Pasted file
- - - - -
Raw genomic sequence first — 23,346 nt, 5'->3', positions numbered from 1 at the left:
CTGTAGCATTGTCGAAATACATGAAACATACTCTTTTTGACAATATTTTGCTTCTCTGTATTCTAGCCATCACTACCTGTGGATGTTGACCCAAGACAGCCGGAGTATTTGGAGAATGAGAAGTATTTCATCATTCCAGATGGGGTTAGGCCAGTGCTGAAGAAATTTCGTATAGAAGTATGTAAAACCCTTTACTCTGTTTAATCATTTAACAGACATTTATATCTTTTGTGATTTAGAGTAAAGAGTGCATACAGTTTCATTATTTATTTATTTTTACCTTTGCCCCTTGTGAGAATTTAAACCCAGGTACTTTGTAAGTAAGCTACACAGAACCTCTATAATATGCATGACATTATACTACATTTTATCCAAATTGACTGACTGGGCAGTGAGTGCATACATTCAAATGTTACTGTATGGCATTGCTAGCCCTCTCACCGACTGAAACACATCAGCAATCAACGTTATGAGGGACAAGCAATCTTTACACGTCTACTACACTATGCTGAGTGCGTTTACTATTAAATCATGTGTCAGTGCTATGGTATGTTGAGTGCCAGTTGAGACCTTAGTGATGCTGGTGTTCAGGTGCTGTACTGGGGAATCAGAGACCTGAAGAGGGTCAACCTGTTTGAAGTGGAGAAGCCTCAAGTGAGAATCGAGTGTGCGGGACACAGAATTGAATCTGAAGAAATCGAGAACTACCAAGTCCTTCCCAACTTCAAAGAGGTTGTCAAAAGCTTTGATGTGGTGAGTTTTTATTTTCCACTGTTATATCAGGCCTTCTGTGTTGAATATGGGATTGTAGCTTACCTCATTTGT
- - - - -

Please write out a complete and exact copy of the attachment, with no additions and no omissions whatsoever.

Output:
Raw genomic sequence first — 23,346 nt, 5'->3', positions numbered from 1 at the left:
CTGTAGCATTGTCGAAATACATGAAACATACTCTTTTTGACAATATTTTGCTTCTCTGTATTCTAGCCATCACTACCTGTGGATGTTGACCCAAGACAGCCGGAGTATTTGGAGAATGAGAAGTATTTCATCATTCCAGATGGGGTTAGGCCAGTGCTGAAGAAATTTCGTATAGAAGTATGTAAAACCCTTTACTCTGTTTAATCATTTAACAGACATTTATATCTTTTGTGATTTAGAGTAAAGAGTGCATACAGTTTCATTATTTATTTATTTTTACCTTTGCCCCTTGTGAGAATTTAAACCCAGGTACTTTGTAAGTAAGCTACACAGAACCTCTATAATATGCATGACATTATACTACATTTTATCCAAATTGACTGACTGGGCAGTGAGTGCATACATTCAAATGTTACTGTATGGCATTGCTAGCCCTCTCACCGACTGAAACACATCAGCAATCAACGTTATGAGGGACAAGCAATCTTTACACGTCTACTACACTATGCTGAGTGCGTTTACTATTAAATCATGTGTCAGTGCTATGGTATGTTGAGTGCCAGTTGAGACCTTAGTGATGCTGGTGTTCAGGTGCTGTACTGGGGAATCAGAGACCTGAAGAGGGTCAACCTGTTTGAAGTGGAGAAGCCTCAAGTGAGAATCGAGTGTGCGGGACACAGAATTGAATCTGAAGAAATCGAGAACTACCAAGTCCTTCCCAACTTCAAAGAGGTTGTCAAAAGCTTTGATGTGGTGAGTTTTTATTTTCCACTGTTATATCAGGCCTTCTGTGTTGAATATGGGATTGTAGCTTACCTCATTTGT